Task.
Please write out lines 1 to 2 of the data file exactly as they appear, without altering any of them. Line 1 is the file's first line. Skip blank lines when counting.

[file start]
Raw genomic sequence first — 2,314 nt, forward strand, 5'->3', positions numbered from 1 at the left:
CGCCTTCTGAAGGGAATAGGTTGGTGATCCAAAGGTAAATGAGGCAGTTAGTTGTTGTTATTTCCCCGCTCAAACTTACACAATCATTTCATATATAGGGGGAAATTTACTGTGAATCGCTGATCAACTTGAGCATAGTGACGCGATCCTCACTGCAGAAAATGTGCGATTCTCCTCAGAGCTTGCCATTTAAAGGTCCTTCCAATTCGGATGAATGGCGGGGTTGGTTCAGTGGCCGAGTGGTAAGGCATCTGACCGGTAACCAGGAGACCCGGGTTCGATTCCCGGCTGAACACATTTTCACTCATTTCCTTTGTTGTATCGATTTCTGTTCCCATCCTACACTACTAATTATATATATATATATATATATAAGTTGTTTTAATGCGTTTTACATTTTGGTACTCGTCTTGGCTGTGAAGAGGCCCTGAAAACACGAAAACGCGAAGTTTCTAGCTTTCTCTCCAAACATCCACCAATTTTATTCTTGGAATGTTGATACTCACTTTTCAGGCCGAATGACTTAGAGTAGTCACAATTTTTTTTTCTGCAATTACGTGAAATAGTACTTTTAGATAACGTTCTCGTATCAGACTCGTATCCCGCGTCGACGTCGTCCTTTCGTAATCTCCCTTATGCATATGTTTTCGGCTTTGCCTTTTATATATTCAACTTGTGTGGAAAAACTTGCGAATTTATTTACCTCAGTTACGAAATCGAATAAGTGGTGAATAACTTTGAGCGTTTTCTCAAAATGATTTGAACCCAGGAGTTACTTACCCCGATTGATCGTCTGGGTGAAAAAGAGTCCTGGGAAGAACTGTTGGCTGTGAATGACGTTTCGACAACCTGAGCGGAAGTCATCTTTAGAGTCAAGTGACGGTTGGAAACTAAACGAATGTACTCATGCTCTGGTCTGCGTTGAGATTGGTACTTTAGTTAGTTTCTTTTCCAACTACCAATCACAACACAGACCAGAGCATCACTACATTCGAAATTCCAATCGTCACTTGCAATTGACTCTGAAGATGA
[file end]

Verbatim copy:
Raw genomic sequence first — 2,314 nt, forward strand, 5'->3', positions numbered from 1 at the left:
CGCCTTCTGAAGGGAATAGGTTGGTGATCCAAAGGTAAATGAGGCAGTTAGTTGTTGTTATTTCCCCGCTCAAACTTACACAATCATTTCATATATAGGGGGAAATTTACTGTGAATCGCTGATCAACTTGAGCATAGTGACGCGATCCTCACTGCAGAAAATGTGCGATTCTCCTCAGAGCTTGCCATTTAAAGGTCCTTCCAATTCGGATGAATGGCGGGGTTGGTTCAGTGGCCGAGTGGTAAGGCATCTGACCGGTAACCAGGAGACCCGGGTTCGATTCCCGGCTGAACACATTTTCACTCATTTCCTTTGTTGTATCGATTTCTGTTCCCATCCTACACTACTAATTATATATATATATATATATATAAGTTGTTTTAATGCGTTTTACATTTTGGTACTCGTCTTGGCTGTGAAGAGGCCCTGAAAACACGAAAACGCGAAGTTTCTAGCTTTCTCTCCAAACATCCACCAATTTTATTCTTGGAATGTTGATACTCACTTTTCAGGCCGAATGACTTAGAGTAGTCACAATTTTTTTTTCTGCAATTACGTGAAATAGTACTTTTAGATAACGTTCTCGTATCAGACTCGTATCCCGCGTCGACGTCGTCCTTTCGTAATCTCCCTTATGCATATGTTTTCGGCTTTGCCTTTTATATATTCAACTTGTGTGGAAAAACTTGCGAATTTATTTACCTCAGTTACGAAATCGAATAAGTGGTGAATAACTTTGAGCGTTTTCTCAAAATGATTTGAACCCAGGAGTTACTTACCCCGATTGATCGTCTGGGTGAAAAAGAGTCCTGGGAAGAACTGTTGGCTGTGAATGACGTTTCGACAACCTGAGCGGAAGTCATCTTTAGAGTCAAGTGACGGTTGGAAACTAAACGAATGTACTCATGCTCTGGTCTGCGTTGAGATTGGTACTTTAGTTAGTTTCTTTTCCAACTACCAATCACAACACAGACCAGAGCATCACTACATTCGAAATTCCAATCGTCACTTGCAATTGACTCTGAAGATGA